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Submitted: April 15, 2021 | Approved: April 23, 2021 | Published: April 26, 2021

How to cite this article: Brunauer GC, Meindl A, Rotter B, Gruber A, Slouka C. A case report: Electrochemical impedance spectroscopy as an Al-ternative for cell counting chambers of yeast (Saccharomyces cerevisiae) for brewery applications. Arch Food Nutr Sci. 2021; 5: 027-031.

DOI: 10.29328/journal.afns.1001029


Copyright License: © 2021 Brunauer GC, et al. This is an open access article distributed under the Creative Commons Attribution License, which permits unrestricted use, distribution, and reproduction in any medium, provided the original work is properly cited.

Keywords: Saccharomyces cerevisiae; Viable cell count; Online biomass monitoring; Impedance spectroscopy (EIS); process Analytical technology (PAT)

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A case report: Electrochemical impedance spectroscopy as an Al-ternative for cell counting chambers of yeast (Saccharomyces cerevisiae) for brewery applications

Georg Christoph Brunauer1,2*, Alina Meindl1, Bernhard Rotter2, Alfred Gruber3 and Christoph Slouka4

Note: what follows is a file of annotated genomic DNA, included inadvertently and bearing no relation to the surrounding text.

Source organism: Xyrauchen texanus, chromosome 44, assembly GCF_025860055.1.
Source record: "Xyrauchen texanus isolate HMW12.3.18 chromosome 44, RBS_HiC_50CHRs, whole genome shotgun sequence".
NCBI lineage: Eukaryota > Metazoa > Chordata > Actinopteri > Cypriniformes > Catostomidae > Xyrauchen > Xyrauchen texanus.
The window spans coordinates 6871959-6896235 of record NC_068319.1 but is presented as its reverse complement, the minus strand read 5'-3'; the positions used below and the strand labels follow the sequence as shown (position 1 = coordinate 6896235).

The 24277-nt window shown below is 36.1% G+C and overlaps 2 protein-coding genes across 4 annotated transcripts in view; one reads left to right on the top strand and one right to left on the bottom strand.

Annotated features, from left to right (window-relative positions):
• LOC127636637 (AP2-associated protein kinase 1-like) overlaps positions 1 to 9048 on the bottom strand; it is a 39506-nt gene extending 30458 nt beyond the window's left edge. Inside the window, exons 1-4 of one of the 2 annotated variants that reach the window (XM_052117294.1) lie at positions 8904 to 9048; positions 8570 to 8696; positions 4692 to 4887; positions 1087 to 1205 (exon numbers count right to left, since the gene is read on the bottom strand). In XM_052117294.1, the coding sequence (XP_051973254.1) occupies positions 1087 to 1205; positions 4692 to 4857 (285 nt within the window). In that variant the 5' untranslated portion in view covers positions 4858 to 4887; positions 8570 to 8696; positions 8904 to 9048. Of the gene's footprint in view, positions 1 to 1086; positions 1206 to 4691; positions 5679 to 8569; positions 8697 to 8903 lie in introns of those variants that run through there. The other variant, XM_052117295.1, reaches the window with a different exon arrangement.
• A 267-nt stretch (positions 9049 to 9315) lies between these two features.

1Salzburg University of Applied Sciences, Campus Kuchl, Department Forest Products Technology and Timber Constructions, Markt 136a, 5431 Kuchl, Austria
2TU Wien, Institute for Energy Systems and Thermodynamics, 1060 Vienna, Austria
3Alfred Gruber GmbH, Nordstraße 6, 5301 Eugendorf, Austria
4TU Wien, Institute of Chemical Engineering, Gumpendorferstraße 1a, 1060 Vienna, Austria

*Address for Correspondence: Georg Christoph Brunauer, Salzburg University of Applied Sciences, Campus Kuchl, Department Forest Products Technology and Timber Constructions, Markt 136a, 5431 Kuchl, Austria, Tel: +43 50 2211-2709; Email:

Advanced technologies, such as electrochemical impedance spectroscopy (EIS), are a valuable tool which can enhance and simplify the industrial process monitoring if used correctly. State-of-the-art approaches for screening the cell growth of for example yeast during the brewing process still heavily rely on offline methods such as methylene blue or florescence dye-based staining, and/or the usage of flow cytometric measurements. These methods, while being accurate, are very time consuming and require heavy manual effort. Furthermore, the time span needed to obtain the counting result can lead to a time-delayed response signal and can impact the quality of the final product. In recent studies, applications of low-frequency EIS in the α-regime were used for the determination of cell counts and the metabolic state in Saccharomyces cerevisiae. This method has proven to be a reliable tool which has also shown high potential in industrial scale applications. The online biomass monitoring, as well as viable cell count, for feasibility study was performed in-house at Stiegl Brewery in Salzburg/Austria founded in 1492.